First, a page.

Sunday, December 14, 2008

Aaaah, New England...

Sometimes the world makes things easy, sometimes it doesn't.

The wise creators of Excel thought that numbers starting with zero didn't make much sense - 00345 is really the same as 345. They had a point. But, they forgot New England. There, zip codes tend to start with zeros. So, whenever they end up in an Excel spreadsheet, the leading zero gets truncated. And, we all know that marketing lists end up in spreadsheets a lot.

So, on the Digital Body Language blog, I talked about the Contact Washing Machine, and mentioned this ( Let's look at fixing it. It's not an exercise for the faint of heart, but it explores a few concepts and approaches that you might find useful in a few data management scenarios.

First, you probably want to build a decision rule to make sure you only look at addresses where
this is an issue, namely states that are in New England. Create a Decision Rule that looks at whether the contact flowing through the Program is in a Contact Filter. For that Contact Filter, create a list-based filter that looks at the state field to see if it is in affected New England states (CT, MA, ME, NH, NJ, RI, VT specifically).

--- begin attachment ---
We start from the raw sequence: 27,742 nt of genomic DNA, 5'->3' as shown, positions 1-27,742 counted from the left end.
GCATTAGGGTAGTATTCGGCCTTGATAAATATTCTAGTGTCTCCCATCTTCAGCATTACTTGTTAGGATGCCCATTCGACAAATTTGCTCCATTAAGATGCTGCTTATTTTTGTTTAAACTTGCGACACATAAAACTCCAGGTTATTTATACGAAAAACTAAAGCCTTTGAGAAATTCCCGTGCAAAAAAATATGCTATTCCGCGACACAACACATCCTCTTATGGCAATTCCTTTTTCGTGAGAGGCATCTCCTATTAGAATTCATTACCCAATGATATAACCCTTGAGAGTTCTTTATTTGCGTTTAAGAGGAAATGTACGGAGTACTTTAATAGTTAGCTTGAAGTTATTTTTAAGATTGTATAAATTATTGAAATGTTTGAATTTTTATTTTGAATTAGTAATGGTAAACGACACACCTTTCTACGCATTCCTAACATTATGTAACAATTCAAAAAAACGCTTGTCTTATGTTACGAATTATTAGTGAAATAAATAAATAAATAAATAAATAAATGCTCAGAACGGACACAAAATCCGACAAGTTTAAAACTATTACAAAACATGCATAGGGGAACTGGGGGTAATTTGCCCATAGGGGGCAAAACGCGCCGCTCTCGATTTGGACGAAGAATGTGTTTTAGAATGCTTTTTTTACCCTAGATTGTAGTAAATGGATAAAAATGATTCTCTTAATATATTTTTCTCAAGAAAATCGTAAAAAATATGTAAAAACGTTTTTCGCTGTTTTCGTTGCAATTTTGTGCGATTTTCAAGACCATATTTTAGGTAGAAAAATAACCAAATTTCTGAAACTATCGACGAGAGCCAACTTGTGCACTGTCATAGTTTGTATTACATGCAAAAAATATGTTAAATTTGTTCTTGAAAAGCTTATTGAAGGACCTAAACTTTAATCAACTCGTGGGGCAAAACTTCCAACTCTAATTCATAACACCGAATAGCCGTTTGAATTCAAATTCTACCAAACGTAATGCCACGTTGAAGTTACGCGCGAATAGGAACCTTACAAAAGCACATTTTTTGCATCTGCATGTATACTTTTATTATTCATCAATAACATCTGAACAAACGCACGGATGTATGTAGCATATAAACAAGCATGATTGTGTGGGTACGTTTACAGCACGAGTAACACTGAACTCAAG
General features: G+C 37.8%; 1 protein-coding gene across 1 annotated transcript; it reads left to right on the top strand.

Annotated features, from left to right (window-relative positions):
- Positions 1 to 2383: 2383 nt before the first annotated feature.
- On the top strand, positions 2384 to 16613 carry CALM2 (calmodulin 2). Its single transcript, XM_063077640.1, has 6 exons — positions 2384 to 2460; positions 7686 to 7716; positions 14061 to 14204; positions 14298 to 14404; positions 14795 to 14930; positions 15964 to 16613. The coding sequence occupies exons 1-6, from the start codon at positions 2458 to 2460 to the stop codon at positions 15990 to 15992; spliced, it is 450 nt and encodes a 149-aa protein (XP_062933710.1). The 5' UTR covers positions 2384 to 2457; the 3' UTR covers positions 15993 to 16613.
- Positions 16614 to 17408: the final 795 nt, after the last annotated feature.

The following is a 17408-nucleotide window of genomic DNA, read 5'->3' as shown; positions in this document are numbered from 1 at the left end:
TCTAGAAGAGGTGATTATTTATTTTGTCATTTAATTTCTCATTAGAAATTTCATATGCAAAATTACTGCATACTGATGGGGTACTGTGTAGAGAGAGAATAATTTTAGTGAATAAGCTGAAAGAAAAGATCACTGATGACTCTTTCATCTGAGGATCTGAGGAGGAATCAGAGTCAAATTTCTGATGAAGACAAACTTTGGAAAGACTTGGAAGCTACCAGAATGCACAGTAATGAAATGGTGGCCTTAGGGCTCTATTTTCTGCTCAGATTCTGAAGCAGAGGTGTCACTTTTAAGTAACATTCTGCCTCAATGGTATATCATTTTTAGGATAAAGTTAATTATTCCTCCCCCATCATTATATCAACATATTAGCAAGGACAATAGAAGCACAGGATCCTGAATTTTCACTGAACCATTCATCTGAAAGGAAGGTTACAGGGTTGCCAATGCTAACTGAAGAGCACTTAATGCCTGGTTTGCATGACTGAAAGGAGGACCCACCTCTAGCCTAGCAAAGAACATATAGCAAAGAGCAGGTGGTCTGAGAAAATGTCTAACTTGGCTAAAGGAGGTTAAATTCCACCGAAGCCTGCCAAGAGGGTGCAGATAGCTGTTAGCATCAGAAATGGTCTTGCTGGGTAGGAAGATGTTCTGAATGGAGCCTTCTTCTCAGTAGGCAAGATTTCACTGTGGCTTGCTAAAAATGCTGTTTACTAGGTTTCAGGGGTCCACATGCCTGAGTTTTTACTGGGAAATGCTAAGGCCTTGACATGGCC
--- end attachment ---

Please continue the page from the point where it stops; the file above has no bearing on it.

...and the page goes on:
If you find this, the next step is where you look for truncated zip codes and do an update. This is done with a reference table that contains all the New England zip codes in both truncated and corrected form. Create a "fake" set of Companies that has a "Zip Fix" field and a "Zip" field for each possible truncation.

Don't worry, give your Eloqua CSM a call if you want the list of zip codes. No need to re-invent that.

Once you have that list uploaded, as a group of fake companies called "Zip Fix", you then need to match your contacts to the invalid zip codes and update them with corrected zip codes if found.

Step one is a match rule. You're matching contacts (that are going through the contact washing machine program) with companies (that are in our group of Zip Fix fake companies). Do an exact match to the truncated zip code field.

Program Builder can automatically run both the match rule (to find the match) and the handler (what happens when you find a match). Set up the handler to update the contact's zip code with the correct zip code from our group of companies.

That's it, you've fixed the truncated leading zero problem with New England zip codes. I did promise it wasn't for the faint of heart, but once this is set up in your data normalization Program, it runs automatically on all your contacts and you end up with clean data should you need it.

The concept of this though is very useful in many circumstances; match your data against a reference list and update a field from the reference list when you find it. A bit like a VLookup in Excel. Once you've mastered that, you're well on your way to becoming an Eloqua Artisan...